Walking in North Wales (summer)

Walking in North Wales

Posted on 19 June 2015 at 12:53pm

Since arriving in North Wales, we have come to enjoy long walks in and around some of the area's staggeringly beautiful countryside where we live in Denbighshire. From seven-mile treks back and forth to the Grouse Inn for lunch, set beside the River Dee, to longer, more strenuous climbs up and down four peaks within the Llantysilio Mountains.

The Ponderosa Café has become almost iconic in its status as the stop-over point of choice, situated at the famous Horseshoe Pass. Hospitality at the café provides welcome relief for weary walkers and cyclists alike, and is a mecca for motorbike enthusiasts of all ages and backgrounds. It is not unusual to witness a carpark overflowing with vintage scooters, racing bikes, tourers and custom trikes. Dating back to the early 19th century, at its highest point, the Horseshoe Pass reaches 417m and connects Llandegla to Llangollen.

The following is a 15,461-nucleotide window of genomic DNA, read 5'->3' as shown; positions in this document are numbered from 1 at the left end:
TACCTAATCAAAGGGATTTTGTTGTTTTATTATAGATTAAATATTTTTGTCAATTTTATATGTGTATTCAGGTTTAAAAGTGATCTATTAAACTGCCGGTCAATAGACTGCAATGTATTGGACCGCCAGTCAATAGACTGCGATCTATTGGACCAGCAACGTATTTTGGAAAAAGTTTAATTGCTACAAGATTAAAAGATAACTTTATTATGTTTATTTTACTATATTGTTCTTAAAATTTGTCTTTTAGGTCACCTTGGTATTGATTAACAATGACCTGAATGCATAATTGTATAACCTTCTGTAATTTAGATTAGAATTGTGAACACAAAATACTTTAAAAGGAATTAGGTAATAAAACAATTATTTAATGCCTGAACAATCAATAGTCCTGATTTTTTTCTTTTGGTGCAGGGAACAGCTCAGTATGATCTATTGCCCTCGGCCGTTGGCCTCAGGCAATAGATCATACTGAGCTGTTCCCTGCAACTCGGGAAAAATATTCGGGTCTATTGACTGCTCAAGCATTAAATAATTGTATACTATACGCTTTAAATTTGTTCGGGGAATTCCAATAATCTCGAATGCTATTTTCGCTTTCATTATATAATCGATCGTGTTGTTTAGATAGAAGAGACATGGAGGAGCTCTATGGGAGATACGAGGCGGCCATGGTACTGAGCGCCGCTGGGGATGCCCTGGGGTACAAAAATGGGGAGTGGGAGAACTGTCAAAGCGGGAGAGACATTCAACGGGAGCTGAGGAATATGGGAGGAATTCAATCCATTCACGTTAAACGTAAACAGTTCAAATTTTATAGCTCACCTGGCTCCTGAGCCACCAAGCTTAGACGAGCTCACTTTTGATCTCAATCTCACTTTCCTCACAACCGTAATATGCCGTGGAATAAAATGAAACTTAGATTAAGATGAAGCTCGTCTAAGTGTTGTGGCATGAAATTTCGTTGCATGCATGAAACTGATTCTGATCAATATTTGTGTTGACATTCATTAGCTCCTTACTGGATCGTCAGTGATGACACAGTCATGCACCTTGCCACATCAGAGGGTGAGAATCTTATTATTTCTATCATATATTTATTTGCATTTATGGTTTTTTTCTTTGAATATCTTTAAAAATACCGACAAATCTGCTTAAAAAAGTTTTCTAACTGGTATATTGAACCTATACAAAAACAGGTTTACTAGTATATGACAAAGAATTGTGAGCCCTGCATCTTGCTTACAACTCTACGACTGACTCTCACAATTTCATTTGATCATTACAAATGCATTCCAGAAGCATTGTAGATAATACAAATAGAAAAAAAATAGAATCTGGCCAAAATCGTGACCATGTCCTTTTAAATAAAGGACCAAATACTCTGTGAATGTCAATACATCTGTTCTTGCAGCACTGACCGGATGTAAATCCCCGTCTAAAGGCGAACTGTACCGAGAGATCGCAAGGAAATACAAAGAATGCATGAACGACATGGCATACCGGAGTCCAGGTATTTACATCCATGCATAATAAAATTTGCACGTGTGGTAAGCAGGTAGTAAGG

Along the top of this particular mountain range, the walker is rewarded with sweeping views across the valleys. On clear days and, according to which direction they happen to be looking and at what height, it is possible to see Snowdonia, the Llangollen to Corwen steam railway, or the infamous Pontcysyllte Aquaduct. This rightly-awarded World Heritage Site, which opened after ten years of construction in 1805, spans the River Dee at a height of 38m, and has a total length of 307m. 

We have many more walks and expeditions to discover, the experience of which will be posted here.

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    Trig point at 550m, on top of Moel Morfydd

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    First peak above the Horseshoe Pass

    with Eglwyseg Mountain range in the background

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